New health secretary Andy Burnham has said that despite the NHS’ coming financial problems, he still wants to see a health service fit for the digital age.

Speaking at the NHS Confederation conference in Liverpool this morning, Burnham insisted that the NHS still had space to focus on reshaping its services focus on quality and prevention.

The conference opened yesterday with a warning that although the NHS’ current spending is protected until 2010-11, it could see real term cuts of 15 billion in the following five years.

Burnham said this morning that while the NHS was not immune to from what was happening in the wider economy, Labour had a good record on public sector funding and that the prime minister was committed to the health service.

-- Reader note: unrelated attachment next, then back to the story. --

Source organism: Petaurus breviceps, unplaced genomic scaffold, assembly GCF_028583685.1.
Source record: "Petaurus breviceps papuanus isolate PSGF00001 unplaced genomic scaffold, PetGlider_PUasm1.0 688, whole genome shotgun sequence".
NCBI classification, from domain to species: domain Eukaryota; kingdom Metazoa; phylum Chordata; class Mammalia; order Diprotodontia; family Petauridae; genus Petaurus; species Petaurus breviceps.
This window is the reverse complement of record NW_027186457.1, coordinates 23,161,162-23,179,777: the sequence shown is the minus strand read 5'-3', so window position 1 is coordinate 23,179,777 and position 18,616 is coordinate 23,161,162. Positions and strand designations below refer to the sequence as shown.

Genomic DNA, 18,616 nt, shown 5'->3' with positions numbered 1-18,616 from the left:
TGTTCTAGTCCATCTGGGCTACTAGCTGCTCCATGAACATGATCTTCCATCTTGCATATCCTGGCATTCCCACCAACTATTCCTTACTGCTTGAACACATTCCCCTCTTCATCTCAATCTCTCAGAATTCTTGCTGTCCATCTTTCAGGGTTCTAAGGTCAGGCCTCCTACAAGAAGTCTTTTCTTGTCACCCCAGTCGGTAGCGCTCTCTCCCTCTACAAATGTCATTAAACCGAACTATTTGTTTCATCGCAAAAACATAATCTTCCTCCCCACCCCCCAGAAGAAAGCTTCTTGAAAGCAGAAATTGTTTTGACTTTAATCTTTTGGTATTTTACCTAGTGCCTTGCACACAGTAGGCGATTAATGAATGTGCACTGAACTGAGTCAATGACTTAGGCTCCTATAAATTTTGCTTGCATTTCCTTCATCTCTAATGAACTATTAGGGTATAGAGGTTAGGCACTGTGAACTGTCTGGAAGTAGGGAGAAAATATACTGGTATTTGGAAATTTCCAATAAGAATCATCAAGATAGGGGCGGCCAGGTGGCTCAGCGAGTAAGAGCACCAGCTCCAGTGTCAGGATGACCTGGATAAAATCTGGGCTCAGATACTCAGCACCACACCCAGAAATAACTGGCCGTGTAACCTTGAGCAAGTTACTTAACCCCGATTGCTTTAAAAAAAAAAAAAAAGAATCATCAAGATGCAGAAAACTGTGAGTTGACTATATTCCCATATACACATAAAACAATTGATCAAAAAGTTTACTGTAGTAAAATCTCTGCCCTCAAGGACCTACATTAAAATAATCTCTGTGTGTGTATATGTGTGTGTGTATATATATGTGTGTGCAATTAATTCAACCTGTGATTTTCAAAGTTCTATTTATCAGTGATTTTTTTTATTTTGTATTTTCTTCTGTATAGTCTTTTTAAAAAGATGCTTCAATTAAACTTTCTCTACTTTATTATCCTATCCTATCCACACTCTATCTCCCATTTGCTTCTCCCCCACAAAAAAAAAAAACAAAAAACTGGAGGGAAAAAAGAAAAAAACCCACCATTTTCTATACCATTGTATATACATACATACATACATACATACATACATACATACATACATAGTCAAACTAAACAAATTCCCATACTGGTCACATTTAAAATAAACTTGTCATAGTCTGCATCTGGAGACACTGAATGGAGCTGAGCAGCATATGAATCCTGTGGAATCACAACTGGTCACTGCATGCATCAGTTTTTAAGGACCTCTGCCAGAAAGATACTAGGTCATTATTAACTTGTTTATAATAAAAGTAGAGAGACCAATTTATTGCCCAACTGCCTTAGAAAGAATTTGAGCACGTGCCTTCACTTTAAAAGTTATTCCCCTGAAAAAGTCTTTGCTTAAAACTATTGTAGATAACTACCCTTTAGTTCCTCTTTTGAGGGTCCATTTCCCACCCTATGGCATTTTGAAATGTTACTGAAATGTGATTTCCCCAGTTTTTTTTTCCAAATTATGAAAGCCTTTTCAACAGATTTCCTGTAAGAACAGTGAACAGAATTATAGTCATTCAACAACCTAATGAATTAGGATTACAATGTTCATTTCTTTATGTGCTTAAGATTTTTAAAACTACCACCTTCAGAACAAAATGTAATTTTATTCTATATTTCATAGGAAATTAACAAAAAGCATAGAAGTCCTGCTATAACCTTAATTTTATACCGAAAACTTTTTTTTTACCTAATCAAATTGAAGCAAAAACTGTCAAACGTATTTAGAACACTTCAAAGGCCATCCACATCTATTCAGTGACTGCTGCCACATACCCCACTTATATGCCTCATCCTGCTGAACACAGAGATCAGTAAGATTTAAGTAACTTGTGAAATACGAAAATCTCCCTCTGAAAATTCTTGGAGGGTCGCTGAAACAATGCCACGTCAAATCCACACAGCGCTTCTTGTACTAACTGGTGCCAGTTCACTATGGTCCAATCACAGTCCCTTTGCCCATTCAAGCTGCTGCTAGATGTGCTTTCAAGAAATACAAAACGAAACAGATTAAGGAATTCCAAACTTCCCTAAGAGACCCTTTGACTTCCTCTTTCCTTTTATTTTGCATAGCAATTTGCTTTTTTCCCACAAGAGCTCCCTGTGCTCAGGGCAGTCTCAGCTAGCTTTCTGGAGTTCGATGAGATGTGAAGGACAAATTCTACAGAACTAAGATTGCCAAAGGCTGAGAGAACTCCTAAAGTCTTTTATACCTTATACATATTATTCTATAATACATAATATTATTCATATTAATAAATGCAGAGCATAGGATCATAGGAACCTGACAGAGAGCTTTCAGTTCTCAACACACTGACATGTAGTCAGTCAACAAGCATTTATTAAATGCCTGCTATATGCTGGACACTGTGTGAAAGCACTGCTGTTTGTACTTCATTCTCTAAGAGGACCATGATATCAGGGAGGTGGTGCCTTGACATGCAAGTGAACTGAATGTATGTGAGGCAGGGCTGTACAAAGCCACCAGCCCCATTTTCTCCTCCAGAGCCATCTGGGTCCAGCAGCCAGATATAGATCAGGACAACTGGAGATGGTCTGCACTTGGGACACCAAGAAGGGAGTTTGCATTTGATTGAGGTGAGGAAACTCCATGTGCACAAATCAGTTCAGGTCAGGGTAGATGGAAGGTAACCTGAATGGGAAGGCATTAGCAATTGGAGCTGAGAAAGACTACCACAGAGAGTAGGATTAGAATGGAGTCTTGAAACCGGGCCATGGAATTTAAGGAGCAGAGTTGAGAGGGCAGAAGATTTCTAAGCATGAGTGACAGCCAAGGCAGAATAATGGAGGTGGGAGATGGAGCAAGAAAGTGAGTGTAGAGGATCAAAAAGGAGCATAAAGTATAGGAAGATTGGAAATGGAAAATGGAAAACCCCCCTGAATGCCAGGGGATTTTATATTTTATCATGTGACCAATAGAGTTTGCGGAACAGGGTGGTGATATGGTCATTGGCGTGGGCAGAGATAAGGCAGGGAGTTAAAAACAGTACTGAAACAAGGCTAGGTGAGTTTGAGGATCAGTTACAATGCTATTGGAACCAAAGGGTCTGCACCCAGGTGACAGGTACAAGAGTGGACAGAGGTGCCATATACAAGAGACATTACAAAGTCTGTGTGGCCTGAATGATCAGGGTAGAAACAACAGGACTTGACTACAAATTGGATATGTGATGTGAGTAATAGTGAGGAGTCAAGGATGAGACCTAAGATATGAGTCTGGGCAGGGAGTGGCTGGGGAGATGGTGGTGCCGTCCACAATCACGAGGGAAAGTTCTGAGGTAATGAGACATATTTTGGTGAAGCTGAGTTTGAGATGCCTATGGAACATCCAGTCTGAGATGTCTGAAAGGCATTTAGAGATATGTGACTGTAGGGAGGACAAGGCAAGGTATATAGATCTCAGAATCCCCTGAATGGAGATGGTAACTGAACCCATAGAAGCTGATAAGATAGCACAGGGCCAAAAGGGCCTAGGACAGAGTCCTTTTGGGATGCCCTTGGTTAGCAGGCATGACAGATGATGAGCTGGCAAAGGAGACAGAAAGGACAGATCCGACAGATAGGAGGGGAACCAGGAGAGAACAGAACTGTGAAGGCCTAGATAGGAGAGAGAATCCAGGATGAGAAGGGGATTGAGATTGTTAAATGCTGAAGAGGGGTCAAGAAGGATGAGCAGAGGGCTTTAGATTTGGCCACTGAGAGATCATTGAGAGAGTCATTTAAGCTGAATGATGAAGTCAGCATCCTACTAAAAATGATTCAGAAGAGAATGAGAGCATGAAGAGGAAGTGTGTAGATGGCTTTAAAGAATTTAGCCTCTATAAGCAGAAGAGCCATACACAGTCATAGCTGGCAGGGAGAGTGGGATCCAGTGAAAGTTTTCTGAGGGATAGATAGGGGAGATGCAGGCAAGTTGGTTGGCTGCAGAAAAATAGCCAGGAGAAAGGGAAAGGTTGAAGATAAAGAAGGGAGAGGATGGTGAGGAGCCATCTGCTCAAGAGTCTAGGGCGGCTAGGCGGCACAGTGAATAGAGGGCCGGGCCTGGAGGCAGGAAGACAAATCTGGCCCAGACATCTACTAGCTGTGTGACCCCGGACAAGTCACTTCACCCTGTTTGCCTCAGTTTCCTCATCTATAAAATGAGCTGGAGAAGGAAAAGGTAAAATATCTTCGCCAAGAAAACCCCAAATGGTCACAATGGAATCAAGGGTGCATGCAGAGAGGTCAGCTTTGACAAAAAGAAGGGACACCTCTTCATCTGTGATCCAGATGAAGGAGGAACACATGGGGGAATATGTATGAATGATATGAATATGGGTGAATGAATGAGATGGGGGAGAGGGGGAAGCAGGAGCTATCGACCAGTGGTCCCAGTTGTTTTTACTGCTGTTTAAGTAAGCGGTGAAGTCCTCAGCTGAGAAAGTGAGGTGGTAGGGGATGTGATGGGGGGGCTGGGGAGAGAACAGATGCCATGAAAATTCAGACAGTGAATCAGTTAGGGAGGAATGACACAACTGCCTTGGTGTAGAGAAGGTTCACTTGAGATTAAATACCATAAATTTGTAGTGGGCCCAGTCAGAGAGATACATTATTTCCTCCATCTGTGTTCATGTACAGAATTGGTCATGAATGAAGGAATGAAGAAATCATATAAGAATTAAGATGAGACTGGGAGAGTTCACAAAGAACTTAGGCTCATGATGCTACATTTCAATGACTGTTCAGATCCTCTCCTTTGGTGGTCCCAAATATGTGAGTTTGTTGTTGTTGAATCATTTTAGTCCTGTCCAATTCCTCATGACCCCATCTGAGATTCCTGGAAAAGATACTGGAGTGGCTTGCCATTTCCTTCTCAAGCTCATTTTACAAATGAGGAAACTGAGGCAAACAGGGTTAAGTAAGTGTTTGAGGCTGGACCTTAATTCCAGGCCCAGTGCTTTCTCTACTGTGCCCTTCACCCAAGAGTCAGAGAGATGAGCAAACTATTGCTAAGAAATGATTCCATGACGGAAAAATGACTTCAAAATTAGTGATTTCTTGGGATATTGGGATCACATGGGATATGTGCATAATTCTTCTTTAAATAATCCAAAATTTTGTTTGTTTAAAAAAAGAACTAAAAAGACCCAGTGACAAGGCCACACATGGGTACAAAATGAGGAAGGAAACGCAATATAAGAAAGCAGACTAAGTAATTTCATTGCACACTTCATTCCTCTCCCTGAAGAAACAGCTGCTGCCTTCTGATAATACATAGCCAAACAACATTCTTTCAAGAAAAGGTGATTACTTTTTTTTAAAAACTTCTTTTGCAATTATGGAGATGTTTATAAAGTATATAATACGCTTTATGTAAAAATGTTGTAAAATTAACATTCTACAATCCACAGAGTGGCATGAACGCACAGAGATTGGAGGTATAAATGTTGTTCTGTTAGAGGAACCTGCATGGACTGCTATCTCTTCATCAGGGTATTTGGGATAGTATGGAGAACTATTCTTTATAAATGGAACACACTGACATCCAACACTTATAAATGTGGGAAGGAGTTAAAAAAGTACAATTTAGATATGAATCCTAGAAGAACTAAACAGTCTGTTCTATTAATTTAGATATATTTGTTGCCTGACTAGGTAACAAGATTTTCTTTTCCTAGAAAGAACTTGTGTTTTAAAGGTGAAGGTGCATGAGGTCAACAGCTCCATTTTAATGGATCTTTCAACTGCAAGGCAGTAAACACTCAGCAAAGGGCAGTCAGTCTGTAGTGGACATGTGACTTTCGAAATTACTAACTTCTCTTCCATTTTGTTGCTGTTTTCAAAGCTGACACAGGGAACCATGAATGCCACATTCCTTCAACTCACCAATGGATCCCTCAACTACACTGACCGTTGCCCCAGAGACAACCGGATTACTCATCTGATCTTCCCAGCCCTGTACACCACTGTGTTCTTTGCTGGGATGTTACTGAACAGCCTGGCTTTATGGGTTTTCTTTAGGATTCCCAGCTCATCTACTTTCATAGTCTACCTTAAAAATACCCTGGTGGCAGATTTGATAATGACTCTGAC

He also attacked the Conservatives, who yesterday promised real term growth for the NHS, while indicating they would cut other departmental budgets.

However, he said health service managers would need to respond to a tighter financial environment, saying this does not mean they should “go back to the bad old days of longer waiting lists and cost cutting.”

He said, repeatedly, that quality did not have to cost more, citing the savings that could be made from reducing errors and healthcare associated infections.

Burnham, who was a junior minister under health secretary Patricia Hewitt, also advocated her agenda of “care closer to home” and prevention.

His message about the NHS needing to change now to prepare for 2010-11 echoed that given to the conference yesterday by NHS chief executive David Nicholson.

Yesterday he told the conference: “Let’s not kid ourselves that it’s not going to get extraordinarily tough. But I don’t want to see us running around trying to sort out the problem when the money dries up. The worst thing would be to hide in our bunkers and stop driving reform.”